Researchers from the Center for Education in STEM at the University of North Carolina – Wilmington used robotics to measure engagement and language skills from students on the Autism Spectrum. What they found was that autistic students responded very well to the social simplicity of dealing with robots rather than people – who can be emotional and difficult to understand. A great example of a school using robots to teach children with ASD is Topcliff School in Castle Vale, UK (read about their inspiring results at the Daily Mail HERE). (Courtni Kopietz, “Unlocking Potential: The Bridge Between Autism and STEM,” STEMWire)
2. Picture Exchange Communication System
This is a great system for working with non-verbal students, and it’s promoted by the NSTA for specifically helping to teach science subjects to those with Autism. In the Picture Exchange Communication System (PECS), students draw or choose an image in order to get information or action from a teacher or another student. Then, students can learn how to make rudimentary sentences with images. It’s also a great tool to use with students who sometimes have trouble expressing thoughts, needs, or wants. (“Science for Students with Disabilities: Autism,” National Science Teachers Association)
3. Focus on Student Strengths
Autism expert Temple Grandin suggests that teachers should focus on identifying and guiding students to use their autistic strengths to their advantage. As an Autistic learner herself, Grandin found the abstraction of algebra was virtually impossible to understand in her mainly visual brain. It was only overcome after doing hands-on experiments (making model suspension bridges) in order to understand things like trigonometric functions. (Temple Grandin, “How Does Visual Thinking Work in the Mind of a Person with Autism? A Personal Account,” Colorado State University)
4. Directly Instruct Social and Functional Skills
Often, autistic students don’t have the innate understanding of social clues and functional strategies that will allow them to focus on learning. The NSTA suggests that teachers directly instruct social information such as when the student might be making others uncomfortable, or how to respond to changes in the schedule appropriately. A good example is Kim Ceccarilli, who taught a replacement behavior of bending pipe cleaners when an autistic student began to be frustrated, mitigating the physically violent tantrums that the student usually exhibited. (Nancy Rappaport, “An Insider’s Look Into Autism: Alongside Her Autistic Students, Behavioral Coordinator Kim Ceccarelli Is Also Learning,” Huffington Post Education Blog)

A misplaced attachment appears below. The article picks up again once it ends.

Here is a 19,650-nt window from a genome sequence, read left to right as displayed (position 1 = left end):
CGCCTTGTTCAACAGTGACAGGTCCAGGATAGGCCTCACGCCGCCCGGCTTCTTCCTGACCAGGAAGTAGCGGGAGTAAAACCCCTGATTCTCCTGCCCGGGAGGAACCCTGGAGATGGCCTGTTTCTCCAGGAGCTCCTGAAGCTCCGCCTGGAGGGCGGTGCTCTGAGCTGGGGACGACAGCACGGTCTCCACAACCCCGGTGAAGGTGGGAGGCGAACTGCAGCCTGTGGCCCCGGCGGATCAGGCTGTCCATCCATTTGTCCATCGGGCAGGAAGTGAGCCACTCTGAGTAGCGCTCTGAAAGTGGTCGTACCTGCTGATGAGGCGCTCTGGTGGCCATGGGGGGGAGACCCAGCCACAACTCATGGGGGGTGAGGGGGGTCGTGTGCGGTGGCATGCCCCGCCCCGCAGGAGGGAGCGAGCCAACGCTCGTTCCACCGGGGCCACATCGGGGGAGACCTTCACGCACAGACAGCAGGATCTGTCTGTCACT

5. Video Self-Modeling on iPad
In this study, researchers found that ASD students who were taught functional math through video self-modeling had a significantly higher number of correct responses after 12 weeks. Correct responses increased by between 74%-98.5%, with the most significant shift being within the first few weeks of the activity. Although the sample size was small (seven students), this study has been the basis of the NSTA’s support of using technology and video for autistic student learning. (C.E. Burton et. al, “Video Self-Modeling on an iPad to Teach Functional Math Skills to Adolescents with Autism and Intellectual Disability,” Focus on Autism and Other Developmental Disabilities)